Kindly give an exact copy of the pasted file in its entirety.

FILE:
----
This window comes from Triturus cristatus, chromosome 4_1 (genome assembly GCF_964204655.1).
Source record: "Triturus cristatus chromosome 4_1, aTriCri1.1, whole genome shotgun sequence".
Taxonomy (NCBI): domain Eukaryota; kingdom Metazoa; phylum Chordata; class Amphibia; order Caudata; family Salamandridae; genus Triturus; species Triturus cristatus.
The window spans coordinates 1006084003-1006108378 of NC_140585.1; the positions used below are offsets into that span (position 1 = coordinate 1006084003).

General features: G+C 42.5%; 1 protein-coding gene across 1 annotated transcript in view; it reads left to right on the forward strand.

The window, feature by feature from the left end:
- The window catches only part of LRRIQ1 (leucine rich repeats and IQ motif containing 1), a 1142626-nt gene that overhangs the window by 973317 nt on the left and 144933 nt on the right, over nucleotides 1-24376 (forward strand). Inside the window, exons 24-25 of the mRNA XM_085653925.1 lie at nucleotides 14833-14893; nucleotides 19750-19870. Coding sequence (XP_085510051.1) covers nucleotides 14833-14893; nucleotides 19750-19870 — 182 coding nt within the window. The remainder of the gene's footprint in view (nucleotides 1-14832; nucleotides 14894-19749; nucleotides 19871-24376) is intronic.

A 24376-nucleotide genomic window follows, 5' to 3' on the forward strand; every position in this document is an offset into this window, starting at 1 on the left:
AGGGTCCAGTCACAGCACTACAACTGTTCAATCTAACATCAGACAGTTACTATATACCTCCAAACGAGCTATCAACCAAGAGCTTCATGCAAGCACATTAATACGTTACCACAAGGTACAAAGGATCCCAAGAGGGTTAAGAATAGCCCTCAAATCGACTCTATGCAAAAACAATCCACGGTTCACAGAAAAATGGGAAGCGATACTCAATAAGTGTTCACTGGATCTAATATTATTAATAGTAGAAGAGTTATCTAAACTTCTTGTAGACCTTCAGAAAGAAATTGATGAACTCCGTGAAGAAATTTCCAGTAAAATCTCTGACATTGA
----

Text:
This window comes from Triturus cristatus, chromosome 4_1 (genome assembly GCF_964204655.1).
Source record: "Triturus cristatus chromosome 4_1, aTriCri1.1, whole genome shotgun sequence".
Taxonomy (NCBI): domain Eukaryota; kingdom Metazoa; phylum Chordata; class Amphibia; order Caudata; family Salamandridae; genus Triturus; species Triturus cristatus.
The window spans coordinates 1006084003-1006108378 of NC_140585.1; the positions used below are offsets into that span (position 1 = coordinate 1006084003).

General features: G+C 42.5%; 1 protein-coding gene across 1 annotated transcript in view; it reads left to right on the forward strand.

The window, feature by feature from the left end:
- The window catches only part of LRRIQ1 (leucine rich repeats and IQ motif containing 1), a 1142626-nt gene that overhangs the window by 973317 nt on the left and 144933 nt on the right, over nucleotides 1-24376 (forward strand). Inside the window, exons 24-25 of the mRNA XM_085653925.1 lie at nucleotides 14833-14893; nucleotides 19750-19870. Coding sequence (XP_085510051.1) covers nucleotides 14833-14893; nucleotides 19750-19870 — 182 coding nt within the window. The remainder of the gene's footprint in view (nucleotides 1-14832; nucleotides 14894-19749; nucleotides 19871-24376) is intronic.

A 24376-nucleotide genomic window follows, 5' to 3' on the forward strand; every position in this document is an offset into this window, starting at 1 on the left:
AGGGTCCAGTCACAGCACTACAACTGTTCAATCTAACATCAGACAGTTACTATATACCTCCAAACGAGCTATCAACCAAGAGCTTCATGCAAGCACATTAATACGTTACCACAAGGTACAAAGGATCCCAAGAGGGTTAAGAATAGCCCTCAAATCGACTCTATGCAAAAACAATCCACGGTTCACAGAAAAATGGGAAGCGATACTCAATAAGTGTTCACTGGATCTAATATTATTAATAGTAGAAGAGTTATCTAAACTTCTTGTAGACCTTCAGAAAGAAATTGATGAACTCCGTGAAGAAATTTCCAGTAAAATCTCTGACATTGA